Moderate Buddhists have also been targeted by hard-line ones.
Last year Rev Wathareka Vijitha Thero was abducted, rendered unconscious, tied up and forcibly circumcised - he says this was meant as a gesture of ridicule because he had worked for closer cooperation between Buddhists and Muslims.
He believes Buddhist monks - he doesn't know who or whether they were aligned with any particular group - were responsible.
In a separate case, a few weeks earlier, Vijitha Thero had held a news conference to highlight the grievances of the Muslim community - the gathering was broken up by the BBS. Gnanasara had hurled insults and threatened him: "If you are involved in this type of stupid treachery again, you will be taken and put in the Mahaweli River," he said.
The reference to the Mahaweli is significant - there was a left wing insurrection against the Sri Lankan government in 1989 - it's estimated 60,000 people disappeared and many dead bodies were dumped in the river.
Another country where fierce Buddhism has recently made headlines is Myanmar, formerly known as Burma. A Buddhist faction there, the 969 movement, is known for strident anti-Muslim campaigns that have triggered widespread violence.
Its leader, Shin Wirathu, was recently invited to Sri Lanka by the BBS. Both organisations say that even if Buddhism predominates in their own countries, overall it is under threat. "We want to protect it, therefore we signed a memorandum of understanding on forming alliances in the Asian region," says Withanage.
In January, Sri Lanka unexpectedly elected a new president, Maithripala Sirisena. He told me that "everybody knows" who gave rise to the BBS - implying that it was the administration of his predecessor, Mahinda Rajapaksa. The previous government was, at least, strongly supportive of the organisation.
And the group thrived because the rule of law had broken down, according to the new minister for Buddhist affairs, Karu Jayasuriya. He has told me that the BBS will be reined in. On Tuesday, Gnanasara Thero was arrested for taking part in an unauthorised demonstration but later freed on bail. Thus far, the new government - which, like the old one, includes a strongly Buddhist nationalist party - seems timid about taking on the men in orange.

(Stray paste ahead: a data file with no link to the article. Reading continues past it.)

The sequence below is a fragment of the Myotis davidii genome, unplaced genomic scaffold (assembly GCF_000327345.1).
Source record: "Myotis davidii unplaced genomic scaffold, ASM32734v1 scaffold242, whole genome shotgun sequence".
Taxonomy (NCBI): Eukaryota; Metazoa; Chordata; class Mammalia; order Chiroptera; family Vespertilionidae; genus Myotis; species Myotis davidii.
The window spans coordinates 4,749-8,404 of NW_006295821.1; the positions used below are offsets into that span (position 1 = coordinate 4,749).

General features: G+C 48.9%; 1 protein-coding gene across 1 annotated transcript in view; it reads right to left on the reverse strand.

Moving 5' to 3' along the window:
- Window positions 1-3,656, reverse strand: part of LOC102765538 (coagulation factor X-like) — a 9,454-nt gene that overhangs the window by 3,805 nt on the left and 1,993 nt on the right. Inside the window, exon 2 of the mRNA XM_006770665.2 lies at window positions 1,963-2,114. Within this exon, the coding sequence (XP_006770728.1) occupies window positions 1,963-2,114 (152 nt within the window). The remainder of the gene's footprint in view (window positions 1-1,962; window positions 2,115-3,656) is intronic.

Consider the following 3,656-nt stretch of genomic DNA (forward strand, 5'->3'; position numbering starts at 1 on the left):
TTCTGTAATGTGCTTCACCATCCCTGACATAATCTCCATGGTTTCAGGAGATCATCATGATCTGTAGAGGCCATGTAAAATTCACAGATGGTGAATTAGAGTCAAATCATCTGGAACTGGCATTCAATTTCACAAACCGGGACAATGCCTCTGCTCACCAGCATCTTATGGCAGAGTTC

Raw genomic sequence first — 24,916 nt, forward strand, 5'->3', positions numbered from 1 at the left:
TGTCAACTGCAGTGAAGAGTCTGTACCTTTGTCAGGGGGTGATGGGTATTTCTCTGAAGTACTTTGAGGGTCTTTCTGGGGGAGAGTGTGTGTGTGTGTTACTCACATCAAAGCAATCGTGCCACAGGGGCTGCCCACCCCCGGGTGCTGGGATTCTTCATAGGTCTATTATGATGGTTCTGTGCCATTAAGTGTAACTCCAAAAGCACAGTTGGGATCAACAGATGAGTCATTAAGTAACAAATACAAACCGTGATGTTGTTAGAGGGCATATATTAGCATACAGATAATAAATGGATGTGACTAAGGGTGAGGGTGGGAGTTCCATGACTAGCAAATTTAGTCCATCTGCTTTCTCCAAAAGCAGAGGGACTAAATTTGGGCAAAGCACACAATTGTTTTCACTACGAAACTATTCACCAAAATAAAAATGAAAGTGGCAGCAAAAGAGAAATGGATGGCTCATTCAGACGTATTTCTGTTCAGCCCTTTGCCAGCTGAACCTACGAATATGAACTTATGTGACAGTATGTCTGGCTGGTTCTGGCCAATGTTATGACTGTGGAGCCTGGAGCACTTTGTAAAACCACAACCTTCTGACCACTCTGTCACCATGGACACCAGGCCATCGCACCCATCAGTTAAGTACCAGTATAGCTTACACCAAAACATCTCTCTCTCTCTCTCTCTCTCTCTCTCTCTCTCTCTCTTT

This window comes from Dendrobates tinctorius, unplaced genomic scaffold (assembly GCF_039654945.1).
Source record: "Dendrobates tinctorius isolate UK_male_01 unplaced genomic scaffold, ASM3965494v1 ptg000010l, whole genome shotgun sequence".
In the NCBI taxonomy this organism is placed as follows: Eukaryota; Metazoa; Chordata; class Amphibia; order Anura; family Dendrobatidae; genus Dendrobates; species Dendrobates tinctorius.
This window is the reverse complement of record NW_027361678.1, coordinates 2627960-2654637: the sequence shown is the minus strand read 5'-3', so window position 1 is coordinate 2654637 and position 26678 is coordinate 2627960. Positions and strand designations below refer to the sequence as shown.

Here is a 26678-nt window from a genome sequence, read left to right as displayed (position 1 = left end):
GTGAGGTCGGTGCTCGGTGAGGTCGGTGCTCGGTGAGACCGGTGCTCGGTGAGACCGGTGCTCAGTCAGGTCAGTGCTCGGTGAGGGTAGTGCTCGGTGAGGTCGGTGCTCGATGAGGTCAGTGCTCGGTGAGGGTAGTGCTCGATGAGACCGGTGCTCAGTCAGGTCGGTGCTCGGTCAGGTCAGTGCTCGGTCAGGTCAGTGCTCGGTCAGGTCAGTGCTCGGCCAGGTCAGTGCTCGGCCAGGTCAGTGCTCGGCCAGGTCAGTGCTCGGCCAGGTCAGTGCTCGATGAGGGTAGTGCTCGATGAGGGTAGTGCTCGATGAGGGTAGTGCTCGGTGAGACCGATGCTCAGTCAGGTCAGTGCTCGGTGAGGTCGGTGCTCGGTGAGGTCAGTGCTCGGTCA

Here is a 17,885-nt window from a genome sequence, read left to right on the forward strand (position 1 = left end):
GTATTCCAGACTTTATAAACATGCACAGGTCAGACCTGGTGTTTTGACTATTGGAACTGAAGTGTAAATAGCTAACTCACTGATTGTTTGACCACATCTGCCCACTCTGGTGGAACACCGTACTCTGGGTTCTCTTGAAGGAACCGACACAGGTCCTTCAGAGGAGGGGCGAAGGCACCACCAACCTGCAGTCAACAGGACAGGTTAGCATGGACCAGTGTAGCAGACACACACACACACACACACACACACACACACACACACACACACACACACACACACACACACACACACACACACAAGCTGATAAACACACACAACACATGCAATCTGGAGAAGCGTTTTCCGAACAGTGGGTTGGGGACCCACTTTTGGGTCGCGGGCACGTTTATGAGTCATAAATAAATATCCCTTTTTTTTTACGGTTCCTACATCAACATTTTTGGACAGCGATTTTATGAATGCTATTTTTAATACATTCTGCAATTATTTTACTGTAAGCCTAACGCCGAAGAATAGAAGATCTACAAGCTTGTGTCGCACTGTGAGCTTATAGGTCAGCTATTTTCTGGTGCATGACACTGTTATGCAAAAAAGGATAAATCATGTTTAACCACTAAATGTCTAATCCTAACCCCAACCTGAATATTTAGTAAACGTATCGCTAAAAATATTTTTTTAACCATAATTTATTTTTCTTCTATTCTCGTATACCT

Of all the moral precepts instilled in Buddhist monks the promise not to kill comes first, and the principle of non-violence is arguably more central to Buddhism than any other major religion. So why have monks been using hate speech against Muslims and joining mobs that have left dozens dead?
This is happening in two countries separated by well over 1,000 miles of Indian Ocean - Burma and Sri Lanka. It is puzzling because neither country is facing an Islamist militant threat. Muslims in both places are a generally peaceable and small minority.
In Sri Lanka, the issue of halal slaughter has been a flashpoint. Led by monks, members of the Bodu Bala Sena - the Buddhist Brigade - hold rallies, call for direct action and the boycotting of Muslim businesses, and rail against the size of Muslim families.
While no Muslims have been killed in Sri Lanka, the Burmese situation is far more serious. Here the antagonism is spearheaded by the 969 group, led by a monk, Ashin Wirathu, who was jailed in 2003 for inciting religious hatred. Released in 2012, he has referred to himself bizarrely as "the Burmese Bin Laden".
March saw an outbreak of mob violence directed against Muslims in the town of Meiktila, in central Burma, which left at least 40 dead.
Tellingly, the violence began in a gold shop. The movements in both countries exploit a sense of economic grievance - a religious minority is used as the scapegoat for the frustrated aspirations of the majority.
On Tuesday, Buddhist mobs attacked mosques and burned more than 70 homes in Oakkan, north of Rangoon, after a Muslim girl on a bicycle collided with a monk. One person died and nine were injured.
But aren't Buddhist monks meant to be the good guys of religion?
Aggressive thoughts are inimical to all Buddhist teachings. Buddhism even comes equipped with a practical way to eliminate them. Through meditation the distinction between your feelings and those of others should begin to dissolve, while your compassion for all living things grows.
Of course, there is a strong strain of pacifism in Christian teachings too: "Love your enemies and pray for those who persecute you," were the words of Jesus in the Sermon on the Mount.